Thanks! I will keep this in mind.

Is there a physical reason you can't get a Bridgeport in?

The issue has more to do with available classroom space. The thinking is Bridgeports would take up too much space in the shop.

Ideally, you would want all the same machines, but that's going to be tough

I think this is a big issue and why the thinking is to buy new. Obviously, new full-size lathes and mills cost considerably more than new bench-style lathes and knee-style mills. It's all about trade-offs.

Thanks for the information so far!

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Re: Mill and Lathe Recommendations for High School Machine Shop

Post by John Evans » Fri Feb 07, 2020 1:27 pm

Most all of the imports will suffer from lack of parts availability sooner rather than later ,used American has the same issue only now. The next question is how many of each machine are you planning to buy? I can not say it firmally enough stay away from 3in 1 machines and drill/mills. Saw in a Grizzly catalog a 32" table knee mill that was 110 single phase I'm pretty sure,would be the minimum I would think suitable.Lathes 12X36 are available in duel voltage 110/220 single phase,again that would be the minimum . Back in the early 60s when I took machine shop class the lathes were South Bend 9X36 ,10 or 12 of them as I recall with one or two bigger. If I were doing this I would have 3-4 lathes or better to each mill. You can learn much more about metal cutting when using a single edge tool on a lathe compaired to the mutli edge tools used on a mill.
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tornitore45
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Re: Mill and Lathe Recommendations for High School Machine Shop

Post by tornitore45 » Fri Feb 07, 2020 1:49 pm

Many have made negative comments on 3 in 1 machines.
In addition to all the negatives the long and constant requirement to change set up is even more of an impact when the class is time limited.
The student will spend 1/2 the class to reconfigure the machine.
The genial idea is to let some machines set up as lathes and some set up as mills, student move the project on the appropriate machine. Then what is the point? Just have lathes and mills.
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Glenn Brooks
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Re: Mill and Lathe Recommendations for High School Machine Shop

Post by Glenn Brooks » Fri Feb 07, 2020 2:16 pm

I’d be in favor of staying away from 3 in 1 machines.Seems like These style machines will disadvantage the program and the students right out of the gate. They don’t represent the types machines used in industry, and likely won’t give students the kind of experience they will need to start learning acceptable procedures and methods for metal working. So the kids will take the class and not benefit as much as the could from the experience.

Better, if at all possible, to equip the program with new, standard design stand alone lathes, even if smaller size than you ideally would like.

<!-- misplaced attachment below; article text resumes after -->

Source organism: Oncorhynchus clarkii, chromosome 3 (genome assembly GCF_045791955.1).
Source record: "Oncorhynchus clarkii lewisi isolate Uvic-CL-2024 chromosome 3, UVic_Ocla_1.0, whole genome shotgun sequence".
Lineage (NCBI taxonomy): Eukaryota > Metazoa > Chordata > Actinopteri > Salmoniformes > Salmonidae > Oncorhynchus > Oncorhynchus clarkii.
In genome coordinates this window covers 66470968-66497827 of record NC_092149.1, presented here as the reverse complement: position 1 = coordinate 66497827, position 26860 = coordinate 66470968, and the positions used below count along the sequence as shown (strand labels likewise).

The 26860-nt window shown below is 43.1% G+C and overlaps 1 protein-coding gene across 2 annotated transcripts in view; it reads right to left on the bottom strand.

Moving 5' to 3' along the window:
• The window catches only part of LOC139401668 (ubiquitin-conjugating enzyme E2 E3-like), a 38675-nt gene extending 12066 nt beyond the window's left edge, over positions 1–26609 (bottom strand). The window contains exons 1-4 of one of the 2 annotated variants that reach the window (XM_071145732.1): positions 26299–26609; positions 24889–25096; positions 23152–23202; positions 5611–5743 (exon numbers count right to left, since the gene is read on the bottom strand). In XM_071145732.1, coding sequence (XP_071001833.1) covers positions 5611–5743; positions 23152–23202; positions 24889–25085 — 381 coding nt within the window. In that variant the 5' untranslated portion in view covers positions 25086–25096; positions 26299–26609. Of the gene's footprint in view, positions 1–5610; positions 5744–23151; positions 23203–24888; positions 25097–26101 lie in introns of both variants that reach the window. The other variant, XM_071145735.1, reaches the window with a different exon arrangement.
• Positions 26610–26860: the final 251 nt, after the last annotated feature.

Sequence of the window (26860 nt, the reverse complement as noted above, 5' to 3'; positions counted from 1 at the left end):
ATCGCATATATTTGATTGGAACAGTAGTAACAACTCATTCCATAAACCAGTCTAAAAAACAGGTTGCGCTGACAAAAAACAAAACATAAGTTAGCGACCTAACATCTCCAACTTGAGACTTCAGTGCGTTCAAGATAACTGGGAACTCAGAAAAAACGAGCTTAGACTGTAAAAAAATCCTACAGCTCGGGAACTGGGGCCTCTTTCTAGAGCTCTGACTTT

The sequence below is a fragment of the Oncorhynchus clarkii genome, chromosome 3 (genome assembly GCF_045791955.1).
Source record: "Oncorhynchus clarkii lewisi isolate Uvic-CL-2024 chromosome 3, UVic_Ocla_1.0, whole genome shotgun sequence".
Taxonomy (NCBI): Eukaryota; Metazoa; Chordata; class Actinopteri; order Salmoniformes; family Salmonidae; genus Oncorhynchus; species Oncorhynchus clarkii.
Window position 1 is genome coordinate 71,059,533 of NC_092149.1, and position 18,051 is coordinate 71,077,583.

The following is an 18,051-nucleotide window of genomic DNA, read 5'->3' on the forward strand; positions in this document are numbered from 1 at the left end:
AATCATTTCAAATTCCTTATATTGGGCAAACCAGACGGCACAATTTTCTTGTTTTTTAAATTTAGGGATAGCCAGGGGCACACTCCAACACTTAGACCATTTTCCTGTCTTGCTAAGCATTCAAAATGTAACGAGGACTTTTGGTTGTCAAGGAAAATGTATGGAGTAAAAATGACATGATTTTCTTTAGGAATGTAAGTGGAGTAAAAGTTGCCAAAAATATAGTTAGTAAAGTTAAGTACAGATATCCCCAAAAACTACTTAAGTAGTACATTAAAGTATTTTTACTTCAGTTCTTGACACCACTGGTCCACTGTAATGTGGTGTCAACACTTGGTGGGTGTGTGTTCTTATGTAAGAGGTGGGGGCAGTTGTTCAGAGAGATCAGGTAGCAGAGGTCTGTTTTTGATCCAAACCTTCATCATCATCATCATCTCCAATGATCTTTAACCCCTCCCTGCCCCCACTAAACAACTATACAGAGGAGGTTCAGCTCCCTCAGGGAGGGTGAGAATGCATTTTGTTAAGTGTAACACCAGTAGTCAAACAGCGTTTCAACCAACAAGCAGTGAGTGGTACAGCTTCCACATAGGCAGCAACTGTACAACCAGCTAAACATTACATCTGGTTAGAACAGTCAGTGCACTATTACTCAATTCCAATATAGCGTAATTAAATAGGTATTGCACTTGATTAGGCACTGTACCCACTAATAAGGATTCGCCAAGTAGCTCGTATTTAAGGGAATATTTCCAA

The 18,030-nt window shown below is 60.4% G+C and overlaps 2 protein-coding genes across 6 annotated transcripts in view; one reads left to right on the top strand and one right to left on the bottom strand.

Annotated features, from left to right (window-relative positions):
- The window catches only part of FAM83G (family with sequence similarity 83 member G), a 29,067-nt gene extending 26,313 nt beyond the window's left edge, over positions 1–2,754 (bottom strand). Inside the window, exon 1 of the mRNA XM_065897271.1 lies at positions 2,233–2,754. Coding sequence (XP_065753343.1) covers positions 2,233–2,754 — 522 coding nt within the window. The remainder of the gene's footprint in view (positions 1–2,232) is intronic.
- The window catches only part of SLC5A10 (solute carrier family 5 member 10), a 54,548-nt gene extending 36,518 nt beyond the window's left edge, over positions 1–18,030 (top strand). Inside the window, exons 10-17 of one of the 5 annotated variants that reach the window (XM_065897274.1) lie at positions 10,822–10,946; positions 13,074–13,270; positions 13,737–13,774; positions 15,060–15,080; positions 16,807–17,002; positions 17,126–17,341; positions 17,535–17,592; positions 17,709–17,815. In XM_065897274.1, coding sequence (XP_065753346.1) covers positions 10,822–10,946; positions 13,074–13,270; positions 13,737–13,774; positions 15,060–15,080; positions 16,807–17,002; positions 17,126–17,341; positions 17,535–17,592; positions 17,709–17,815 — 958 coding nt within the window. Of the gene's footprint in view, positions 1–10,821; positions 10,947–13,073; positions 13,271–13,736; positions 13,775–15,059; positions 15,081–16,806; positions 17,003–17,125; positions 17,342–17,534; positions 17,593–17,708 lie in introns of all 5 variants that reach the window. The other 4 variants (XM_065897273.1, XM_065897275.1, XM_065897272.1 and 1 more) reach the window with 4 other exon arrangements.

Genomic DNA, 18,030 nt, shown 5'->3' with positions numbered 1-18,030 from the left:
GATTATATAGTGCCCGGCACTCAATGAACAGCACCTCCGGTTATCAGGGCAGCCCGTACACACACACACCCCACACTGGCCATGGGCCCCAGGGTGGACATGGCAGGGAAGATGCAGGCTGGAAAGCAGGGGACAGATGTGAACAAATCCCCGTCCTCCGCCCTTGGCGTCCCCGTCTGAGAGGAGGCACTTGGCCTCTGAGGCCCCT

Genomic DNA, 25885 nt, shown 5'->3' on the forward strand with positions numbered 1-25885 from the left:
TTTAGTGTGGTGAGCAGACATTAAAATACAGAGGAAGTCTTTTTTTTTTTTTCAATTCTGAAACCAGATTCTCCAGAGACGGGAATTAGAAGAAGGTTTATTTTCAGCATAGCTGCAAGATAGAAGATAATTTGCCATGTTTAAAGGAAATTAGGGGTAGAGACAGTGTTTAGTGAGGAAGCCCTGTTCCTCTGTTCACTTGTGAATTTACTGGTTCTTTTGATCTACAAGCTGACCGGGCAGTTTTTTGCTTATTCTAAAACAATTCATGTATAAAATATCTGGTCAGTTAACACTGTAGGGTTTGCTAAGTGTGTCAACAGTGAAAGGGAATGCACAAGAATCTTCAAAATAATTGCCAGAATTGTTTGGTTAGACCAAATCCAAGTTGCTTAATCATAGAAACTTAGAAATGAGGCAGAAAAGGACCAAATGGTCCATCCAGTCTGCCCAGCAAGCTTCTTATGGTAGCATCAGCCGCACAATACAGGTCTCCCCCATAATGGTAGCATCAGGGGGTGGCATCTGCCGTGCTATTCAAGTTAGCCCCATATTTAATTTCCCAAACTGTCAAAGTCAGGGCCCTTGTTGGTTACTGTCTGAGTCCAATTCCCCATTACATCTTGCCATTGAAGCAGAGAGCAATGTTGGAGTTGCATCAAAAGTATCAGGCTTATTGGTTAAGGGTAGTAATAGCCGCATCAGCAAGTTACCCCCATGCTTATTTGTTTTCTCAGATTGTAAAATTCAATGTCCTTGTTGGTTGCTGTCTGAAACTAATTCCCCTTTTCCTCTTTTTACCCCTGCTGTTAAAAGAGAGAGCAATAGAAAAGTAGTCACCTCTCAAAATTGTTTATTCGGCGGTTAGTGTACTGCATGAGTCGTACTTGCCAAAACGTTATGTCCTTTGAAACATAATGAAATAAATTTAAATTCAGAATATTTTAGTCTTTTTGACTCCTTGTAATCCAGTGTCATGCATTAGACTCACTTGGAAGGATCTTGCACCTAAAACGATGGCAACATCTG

Buying used, old hobby equipment should also be off the table, if at all possible. Worn out lathes are frustrating to work with in the best of times, particularly when you are trying to teach best practices and encourage students to achieve acceptable tolerances. There’s also the aspect of constantly eating up instructor time fixing old machinery and keeping all the classroom equipment in operation. Nothing worse than enrolling 20 students and only having 15 machines available.

Also cheap, effective 110v -220 v VFDs are available these days that can power small 220v equipment. So you needn’t be limited to 110 machines, even if that is the only power source in the space you have available.

Also You might try contacting any machine tool venders or commercial production shops in your local area and ask about supporting your program start up with industry grants, discount rates or possibly (new) machine donations. Somebody might step up and help out.

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Re: Mill and Lathe Recommendations for High School Machine Shop

Post by earlgo » Fri Feb 07, 2020 2:37 pm

Try to avoid Craftsman/Atlas lathes or any other lathe with the rectangular bed ways. The carriage gets sloppy after a few years, and they are too flexible for good work, especially with crash-prone users. AND they use the lead screw for non-threading carriage feeds, thus wearing the lead screw accuracy.
The bed will wear out and the carriage up and down slop will cause all kinds of issues.
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whateg0
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Re: Mill and Lathe Recommendations for High School Machine Shop

Post by whateg0 » Fri Feb 07, 2020 3:25 pm

Another reason to avoid Craftsman/Atlas lathes would be similar to what somebody else said about machinery used in industry. Typical small lathes like that are going to lack a dedicated traverse feed, relying on the leadscrew for it. Industrial machines won't work like that. Similarly, the threaded spindle is not something they are likely to encounter later on, not that they will likely be changing chucks in class anyway. But if the lathe has the ability to brake the spindle, a threaded chuck could become a projectile, even if the chances are remote.

Dave